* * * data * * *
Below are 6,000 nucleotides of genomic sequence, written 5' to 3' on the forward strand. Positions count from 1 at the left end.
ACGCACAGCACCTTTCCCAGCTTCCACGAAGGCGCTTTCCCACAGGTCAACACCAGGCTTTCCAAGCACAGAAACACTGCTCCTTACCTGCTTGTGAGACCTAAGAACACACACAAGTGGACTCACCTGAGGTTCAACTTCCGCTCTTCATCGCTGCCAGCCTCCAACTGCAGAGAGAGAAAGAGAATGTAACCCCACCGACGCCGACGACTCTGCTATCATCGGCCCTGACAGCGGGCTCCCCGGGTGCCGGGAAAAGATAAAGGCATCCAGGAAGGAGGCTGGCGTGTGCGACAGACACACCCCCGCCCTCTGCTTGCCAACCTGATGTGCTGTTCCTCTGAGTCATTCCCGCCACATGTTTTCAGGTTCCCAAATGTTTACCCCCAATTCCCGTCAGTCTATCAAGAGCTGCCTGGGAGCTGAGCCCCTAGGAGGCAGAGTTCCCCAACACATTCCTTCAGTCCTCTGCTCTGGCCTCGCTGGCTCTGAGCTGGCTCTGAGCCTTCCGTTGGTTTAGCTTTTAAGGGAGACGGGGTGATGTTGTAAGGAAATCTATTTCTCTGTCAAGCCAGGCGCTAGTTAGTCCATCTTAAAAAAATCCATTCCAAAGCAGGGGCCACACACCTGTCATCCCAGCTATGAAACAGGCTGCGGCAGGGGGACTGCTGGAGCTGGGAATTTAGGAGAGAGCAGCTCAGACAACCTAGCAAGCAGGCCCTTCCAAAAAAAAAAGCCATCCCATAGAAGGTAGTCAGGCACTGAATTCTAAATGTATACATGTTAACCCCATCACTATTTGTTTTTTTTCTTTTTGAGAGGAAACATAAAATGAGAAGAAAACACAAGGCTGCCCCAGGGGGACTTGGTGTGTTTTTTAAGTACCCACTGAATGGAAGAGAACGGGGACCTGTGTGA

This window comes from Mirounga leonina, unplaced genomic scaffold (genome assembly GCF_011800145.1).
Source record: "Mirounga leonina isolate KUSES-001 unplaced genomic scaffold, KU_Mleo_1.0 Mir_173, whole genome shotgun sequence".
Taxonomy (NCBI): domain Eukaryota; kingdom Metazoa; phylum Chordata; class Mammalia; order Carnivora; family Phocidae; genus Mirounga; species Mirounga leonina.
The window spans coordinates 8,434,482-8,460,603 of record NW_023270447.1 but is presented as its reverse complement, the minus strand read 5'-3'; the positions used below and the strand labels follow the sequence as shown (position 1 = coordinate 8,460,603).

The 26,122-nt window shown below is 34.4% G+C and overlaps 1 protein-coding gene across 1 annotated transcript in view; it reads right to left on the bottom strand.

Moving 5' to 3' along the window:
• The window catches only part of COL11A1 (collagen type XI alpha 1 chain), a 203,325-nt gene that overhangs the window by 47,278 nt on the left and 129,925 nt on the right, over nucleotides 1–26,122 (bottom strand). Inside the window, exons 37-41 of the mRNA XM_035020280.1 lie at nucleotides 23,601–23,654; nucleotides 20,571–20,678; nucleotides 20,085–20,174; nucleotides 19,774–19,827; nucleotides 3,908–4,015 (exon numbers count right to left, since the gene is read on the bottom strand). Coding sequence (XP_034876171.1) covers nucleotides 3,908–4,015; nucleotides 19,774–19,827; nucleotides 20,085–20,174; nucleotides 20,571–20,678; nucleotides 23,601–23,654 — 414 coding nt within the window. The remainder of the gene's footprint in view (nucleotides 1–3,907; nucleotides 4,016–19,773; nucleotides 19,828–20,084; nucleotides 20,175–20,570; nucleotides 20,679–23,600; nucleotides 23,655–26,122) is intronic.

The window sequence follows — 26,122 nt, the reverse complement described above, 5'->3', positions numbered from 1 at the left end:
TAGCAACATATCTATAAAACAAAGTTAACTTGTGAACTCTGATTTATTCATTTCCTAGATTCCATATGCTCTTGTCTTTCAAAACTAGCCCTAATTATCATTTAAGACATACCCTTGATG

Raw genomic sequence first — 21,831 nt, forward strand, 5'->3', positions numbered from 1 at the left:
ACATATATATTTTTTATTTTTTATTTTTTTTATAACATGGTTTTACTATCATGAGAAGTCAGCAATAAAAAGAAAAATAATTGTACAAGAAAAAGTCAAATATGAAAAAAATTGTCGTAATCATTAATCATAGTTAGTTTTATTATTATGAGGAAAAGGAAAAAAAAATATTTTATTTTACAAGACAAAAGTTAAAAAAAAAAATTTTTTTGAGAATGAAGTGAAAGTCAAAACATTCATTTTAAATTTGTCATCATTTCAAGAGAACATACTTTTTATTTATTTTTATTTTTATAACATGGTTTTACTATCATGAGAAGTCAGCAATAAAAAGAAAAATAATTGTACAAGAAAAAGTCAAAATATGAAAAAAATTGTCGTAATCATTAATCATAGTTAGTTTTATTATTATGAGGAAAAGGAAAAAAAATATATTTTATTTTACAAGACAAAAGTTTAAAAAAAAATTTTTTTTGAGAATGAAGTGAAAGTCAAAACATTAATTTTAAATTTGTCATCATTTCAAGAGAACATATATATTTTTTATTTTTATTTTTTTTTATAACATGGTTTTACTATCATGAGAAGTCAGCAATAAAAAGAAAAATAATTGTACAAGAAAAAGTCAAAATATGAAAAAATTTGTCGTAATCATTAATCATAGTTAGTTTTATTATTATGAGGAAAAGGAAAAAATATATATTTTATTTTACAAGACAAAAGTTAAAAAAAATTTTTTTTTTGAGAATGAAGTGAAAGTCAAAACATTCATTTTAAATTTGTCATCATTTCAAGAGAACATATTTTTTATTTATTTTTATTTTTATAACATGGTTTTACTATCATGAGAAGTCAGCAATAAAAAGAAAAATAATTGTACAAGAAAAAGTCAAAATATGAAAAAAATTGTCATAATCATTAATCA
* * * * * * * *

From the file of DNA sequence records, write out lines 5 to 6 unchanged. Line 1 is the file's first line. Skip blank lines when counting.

Taxonomy (NCBI): domain Eukaryota; kingdom Metazoa; phylum Chordata; class Mammalia; order Carnivora; family Phocidae; genus Mirounga; species Mirounga leonina.
The window spans coordinates 8,434,482-8,460,603 of record NW_023270447.1 but is presented as its reverse complement, the minus strand read 5'-3'; the positions used below and the strand labels follow the sequence as shown (position 1 = coordinate 8,460,603).